We are nearing a final release of the 2018 Democracy Fund / Reed College Local Election Official survey. Our current discussion is all about the “bins”. In other words, what is the best way to categorize local election officials, and by implication local election jurisdictions, so as to provide some meaningful categories for comparison but not lump together very disparate locations.
There’s no magic formula for making this choice, as David Kimball and Brady Baybeck showed so effectively in the 2013 Election Law Journal article,”Are All Jurisdictions Equal? Size Disparity in Election Administration.” As of 2008, Kimball and Baybeck showed how the population of local election officials is dominated by small jurisdictions, yet the majority of registered voters live in larger jurisdictions (see Figures 1 and 2, reproduced from their article).
Kimball and Baybeck chose to report their results by “small”, “medium”, and “large” as shown in the figures, because they argued these categories reflected fundamental distinctions in the nature of election administration:
To simplify some of the analyses that follow, we divide the universe of local jurisdictions into three size categories: small (serving less than 1,000 voters), medium (serving between 1,000 and 50,000 voters), and large jurisdictions (serving more than 50,000 voters). We chose 1,000 voters as one divid- ing line because jurisdictions with fewer than 1,000 voters are generally small towns that have no more than a couple of polling places and a handful of poll workers. We expect these jurisdictions to have a different election administration experience than larger jurisdictions. In addition, roughly one-third of the jurisdictions served less than 1,000 voters in recent presidential elections, so this serves as a natural break in the data.
We chose 50,000 voters as the other dividing line because jurisdictions serving more than 50,000 vot- ers tend to be in densely populated metropolitan areas with a large central city. Thus, the largest jurisdictions have different infrastructure and transportation networks than the medium-sized jurisdictions, which are mostly rural and exurban counties. Together, these dimensions characterize what we define as small, medium, and large jurisdictions in a variety of analyses below. The smallest jurisdictions are primarily in the upper Midwest and New England, with a smaller number in the Plains. Large jurisdictions are concentrated in the major metropolitan centers of the United States.
Our 2018 distributions look quite similar to what David and Brady found. Below, we’ve reproduced histograms displays of jurisdictions, first counties and then townships, by populations of registered voters. Most notable is how very many local election officials serve in townships in the United States (predominantly in Michigan, Wisconsin, and in New England) yet how very few (comparatively) voters there are in those jurisdictions (note that we have excluded jurisdictions that serve 100,000 or more registered voters, for the purposes of making the display readable–those jurisdictions administer elections for 35% of all registered voters).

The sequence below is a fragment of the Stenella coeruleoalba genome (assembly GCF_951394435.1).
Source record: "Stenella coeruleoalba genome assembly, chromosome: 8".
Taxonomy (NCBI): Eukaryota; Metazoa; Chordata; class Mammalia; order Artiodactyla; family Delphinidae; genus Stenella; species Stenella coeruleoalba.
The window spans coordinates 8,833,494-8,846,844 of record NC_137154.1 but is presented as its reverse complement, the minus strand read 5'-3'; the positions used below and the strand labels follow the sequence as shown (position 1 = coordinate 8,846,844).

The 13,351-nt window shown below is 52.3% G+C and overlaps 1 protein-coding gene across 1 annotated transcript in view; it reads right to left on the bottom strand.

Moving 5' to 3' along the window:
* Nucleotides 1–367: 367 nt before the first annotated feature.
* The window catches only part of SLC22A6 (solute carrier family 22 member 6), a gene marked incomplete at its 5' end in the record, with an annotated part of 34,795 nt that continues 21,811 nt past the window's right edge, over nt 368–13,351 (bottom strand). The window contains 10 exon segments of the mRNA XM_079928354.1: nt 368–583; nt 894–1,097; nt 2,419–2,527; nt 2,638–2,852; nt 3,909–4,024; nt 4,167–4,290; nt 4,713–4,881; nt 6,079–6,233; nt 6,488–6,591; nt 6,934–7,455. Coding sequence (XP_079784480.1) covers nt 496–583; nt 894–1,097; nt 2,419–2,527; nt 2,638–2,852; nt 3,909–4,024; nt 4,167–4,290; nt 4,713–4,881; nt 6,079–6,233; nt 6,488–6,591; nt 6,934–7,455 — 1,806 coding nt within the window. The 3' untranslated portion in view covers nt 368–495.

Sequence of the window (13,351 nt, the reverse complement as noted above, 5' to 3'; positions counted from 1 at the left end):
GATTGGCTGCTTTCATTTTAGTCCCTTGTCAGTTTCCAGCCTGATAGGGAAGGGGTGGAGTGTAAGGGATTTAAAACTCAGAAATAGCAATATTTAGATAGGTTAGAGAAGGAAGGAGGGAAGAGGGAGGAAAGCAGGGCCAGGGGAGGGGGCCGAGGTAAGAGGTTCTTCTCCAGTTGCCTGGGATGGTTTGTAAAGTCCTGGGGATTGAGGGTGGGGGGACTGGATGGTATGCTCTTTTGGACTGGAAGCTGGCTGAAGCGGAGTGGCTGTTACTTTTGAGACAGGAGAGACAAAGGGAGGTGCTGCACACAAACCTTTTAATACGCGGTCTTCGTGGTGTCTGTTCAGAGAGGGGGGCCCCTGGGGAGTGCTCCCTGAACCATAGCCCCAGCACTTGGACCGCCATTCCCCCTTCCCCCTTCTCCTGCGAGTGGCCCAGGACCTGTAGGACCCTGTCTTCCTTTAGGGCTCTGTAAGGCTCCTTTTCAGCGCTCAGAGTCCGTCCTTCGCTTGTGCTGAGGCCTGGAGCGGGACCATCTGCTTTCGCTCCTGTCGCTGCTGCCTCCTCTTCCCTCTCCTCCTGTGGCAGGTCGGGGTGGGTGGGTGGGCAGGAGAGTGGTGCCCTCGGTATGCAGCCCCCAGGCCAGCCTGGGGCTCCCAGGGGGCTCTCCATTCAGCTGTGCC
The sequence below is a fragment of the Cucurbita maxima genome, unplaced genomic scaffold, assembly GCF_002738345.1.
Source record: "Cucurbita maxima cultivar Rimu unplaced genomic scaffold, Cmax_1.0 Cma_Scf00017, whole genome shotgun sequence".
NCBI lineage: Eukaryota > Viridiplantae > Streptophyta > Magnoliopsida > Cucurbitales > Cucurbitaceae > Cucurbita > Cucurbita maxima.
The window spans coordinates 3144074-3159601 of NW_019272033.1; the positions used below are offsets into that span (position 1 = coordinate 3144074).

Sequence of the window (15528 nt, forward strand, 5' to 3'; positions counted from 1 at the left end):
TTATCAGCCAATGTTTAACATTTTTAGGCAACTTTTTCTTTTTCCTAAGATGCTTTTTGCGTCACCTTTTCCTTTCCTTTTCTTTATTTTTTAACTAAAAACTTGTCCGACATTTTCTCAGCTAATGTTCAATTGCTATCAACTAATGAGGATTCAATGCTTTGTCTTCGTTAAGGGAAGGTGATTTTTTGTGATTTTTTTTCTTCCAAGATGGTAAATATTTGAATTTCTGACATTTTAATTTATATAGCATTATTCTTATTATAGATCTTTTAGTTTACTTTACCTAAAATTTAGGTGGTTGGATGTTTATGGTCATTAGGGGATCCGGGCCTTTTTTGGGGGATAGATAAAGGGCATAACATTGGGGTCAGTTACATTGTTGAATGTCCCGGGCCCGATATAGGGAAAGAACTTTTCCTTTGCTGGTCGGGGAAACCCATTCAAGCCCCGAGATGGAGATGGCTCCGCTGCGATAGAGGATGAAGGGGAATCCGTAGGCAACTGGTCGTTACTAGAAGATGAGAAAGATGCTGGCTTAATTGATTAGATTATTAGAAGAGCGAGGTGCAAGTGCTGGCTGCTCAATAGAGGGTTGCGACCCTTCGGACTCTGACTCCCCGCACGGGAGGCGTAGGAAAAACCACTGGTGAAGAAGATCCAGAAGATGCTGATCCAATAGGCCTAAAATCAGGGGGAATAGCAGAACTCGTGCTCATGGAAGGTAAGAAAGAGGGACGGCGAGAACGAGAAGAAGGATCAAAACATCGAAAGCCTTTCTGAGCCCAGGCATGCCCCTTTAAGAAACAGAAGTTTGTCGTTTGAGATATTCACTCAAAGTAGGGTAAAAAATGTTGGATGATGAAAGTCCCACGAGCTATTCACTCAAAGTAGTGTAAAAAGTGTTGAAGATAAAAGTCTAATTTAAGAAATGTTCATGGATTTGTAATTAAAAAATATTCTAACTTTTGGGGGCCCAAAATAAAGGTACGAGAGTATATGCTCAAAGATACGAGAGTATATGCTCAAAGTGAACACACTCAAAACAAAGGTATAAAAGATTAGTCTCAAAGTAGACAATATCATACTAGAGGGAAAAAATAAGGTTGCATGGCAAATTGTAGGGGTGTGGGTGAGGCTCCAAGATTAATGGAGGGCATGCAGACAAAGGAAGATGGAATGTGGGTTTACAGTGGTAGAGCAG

While the final report is not yet complete (coming attractions!), we have tentatively decided to split the difference, in hopefully what is an instructive and not Solomonic division.
We will report our results in these bins:
- 0-5,000 registered voters. These jurisdictions comprise 25% of our LEO respondents and 2.9% of registered voters
- 5,001 – 25,000 registered voters. These jurisdictions comprise 30%of our respondents and serve 12.7% of registered voters.
- 25,001 – 100,000 registered voters. 30% of respondents and 18.5% of voters
- 100,001 – largest. 15% of responses and 66.9% of voters.
The discerning reader will notice that the last category covers a lot of voters. This is unavoidable, because this category includes not very many LEOs, relatively speaking, and our survey guarantees confidentiality to our respondents. We can report some results with the final bin broken into two smaller bins, but we must honor the commitment we made to our respondents.
This is the reality of American election administration. It’s a classic case where diversity and decentralization are both a source of strength but also can create inequities in funding and voter access.